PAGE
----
I found an unused pack of business cards for Dad. Anaconda, Cincinnati, Ohio. Dad never transferred to the Cincinnati office.
He worked for Anaconda in St. Louis, transferred to Detroit, and again to Los Angeles. The family lived on Stanley Hills Drive in Hollywood in 1939 and during the Second World War. Not an easy time, but they liked the Southern California winters more than those in the Midwest.
Dad left Anaconda when they wanted to transfer him to Cincinnati. He took a job in San Diego with Pacific Wholesale Electric Company in 1945. I was born in San Diego rather than Ohio.
Another applicant for a teaching position in the Wayne, Nebraska, school district. Lillie Scott wrote on May 21, 1923. She even enclosed a self-addressed stamped envelope, which sadly was not returned to her.
In the 1950s and 1960s Dad’s best friend was Jim Humphries. Jim, his wife Thelma, Mom, and Dad spent a lot of time together – golfing, traveling, swimming, eating, and playing cards. Dad and Jim would bet on anything. Not serious addictive gambling, but nickel and dime gambling. Maybe a quarter bet and one would pick a corner in the Friday Night Fights before they knew which boxer they had bet on. And all the winnings from all the games went into a pot. That pot paid for many of those dinners and vacations – but that’s another story.
Jim was handsome, charming, and funny. His drink was a martini. His dinner order in a restaurant was always NY steak and baked potato.
Dad was devastated when Jim died. In a letter to my brother he wrote “This man had a real influence in my life and I believe all of you were influenced by him also… It was an unusual friendship Jim and I had – I don’t believe we ever shook hands – we didn’t need to… Everybody should look for and find a friendship like our during your lifetime.”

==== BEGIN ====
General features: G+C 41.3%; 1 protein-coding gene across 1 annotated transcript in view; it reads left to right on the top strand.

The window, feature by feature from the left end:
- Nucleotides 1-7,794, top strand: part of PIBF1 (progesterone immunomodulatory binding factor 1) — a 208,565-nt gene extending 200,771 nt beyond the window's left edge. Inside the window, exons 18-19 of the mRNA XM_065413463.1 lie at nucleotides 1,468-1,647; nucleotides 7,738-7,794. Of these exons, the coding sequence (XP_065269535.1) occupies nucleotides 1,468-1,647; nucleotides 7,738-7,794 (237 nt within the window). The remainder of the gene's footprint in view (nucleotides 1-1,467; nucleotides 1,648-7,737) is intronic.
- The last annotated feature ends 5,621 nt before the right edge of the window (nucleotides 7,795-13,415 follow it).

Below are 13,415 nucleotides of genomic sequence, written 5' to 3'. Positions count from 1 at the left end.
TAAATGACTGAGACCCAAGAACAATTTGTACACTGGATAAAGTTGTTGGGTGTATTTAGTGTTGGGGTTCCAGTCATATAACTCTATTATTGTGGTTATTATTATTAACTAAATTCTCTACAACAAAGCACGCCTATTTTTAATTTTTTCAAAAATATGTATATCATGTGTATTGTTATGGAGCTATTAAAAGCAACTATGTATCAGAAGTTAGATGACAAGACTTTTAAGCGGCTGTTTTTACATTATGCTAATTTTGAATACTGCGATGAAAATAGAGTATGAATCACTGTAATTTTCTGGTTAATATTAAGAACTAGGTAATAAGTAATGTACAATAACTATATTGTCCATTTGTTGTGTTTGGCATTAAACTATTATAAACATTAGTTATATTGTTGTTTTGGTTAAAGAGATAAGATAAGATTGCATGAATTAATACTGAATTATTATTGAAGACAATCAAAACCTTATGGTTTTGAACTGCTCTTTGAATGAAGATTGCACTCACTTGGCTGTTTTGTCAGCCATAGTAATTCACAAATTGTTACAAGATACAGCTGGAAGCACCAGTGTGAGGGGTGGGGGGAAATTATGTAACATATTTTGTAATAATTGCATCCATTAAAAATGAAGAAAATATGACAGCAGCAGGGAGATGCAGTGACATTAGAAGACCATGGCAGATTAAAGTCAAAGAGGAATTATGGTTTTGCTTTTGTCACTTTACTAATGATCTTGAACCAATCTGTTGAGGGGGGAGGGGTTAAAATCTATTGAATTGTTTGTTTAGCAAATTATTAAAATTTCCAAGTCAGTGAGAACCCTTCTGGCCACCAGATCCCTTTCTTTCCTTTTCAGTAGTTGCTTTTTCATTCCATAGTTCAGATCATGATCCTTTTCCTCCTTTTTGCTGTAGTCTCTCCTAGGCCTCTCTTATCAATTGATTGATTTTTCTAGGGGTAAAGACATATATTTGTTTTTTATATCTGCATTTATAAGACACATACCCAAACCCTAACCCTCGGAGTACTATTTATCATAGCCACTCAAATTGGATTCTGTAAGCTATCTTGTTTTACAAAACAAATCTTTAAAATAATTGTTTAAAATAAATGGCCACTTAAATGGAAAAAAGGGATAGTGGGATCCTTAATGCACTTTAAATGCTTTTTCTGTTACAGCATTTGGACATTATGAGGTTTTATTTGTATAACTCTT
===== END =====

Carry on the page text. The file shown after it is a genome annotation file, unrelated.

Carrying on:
On his calendar 7 August 1970, Dad noted “I lost a real, genuine friend today – Jim Humphries passed away this afternoon at McCain’s ranch near Jacumba. It was his 8th heart attack – he had never really recovered from his 7th attack on Easter Sunday this year. He was scheduled to go for tests at Sharp hospital on 8/18/70 to see about open heart surgery. “Everybody that knew him and I mean everybody, will miss this man.”
Dad had many friends, but never one as close as Jim.
The woman in the hammock is my great-grandmother, Anna Sarah Townsend Claycomb (1864-1892), wife of Frank Erwin Claycomb. She is at a TB sanitarium in southern California, possibly Pasadena. The year is about 1892. I can’t prove it, but the family story is that the toddler is her youngest child, George Francis Claycomb, born 1889. George becomes the father of the ‘Idaho Claycombs.’
Her residence was in Sycamore, illinois, but she made this trip to improve her health. It wasn’t successful.
The photo is interesting because of the formal dress on people (family?) and the Asian care takers. I’m glad they are included in the photograph.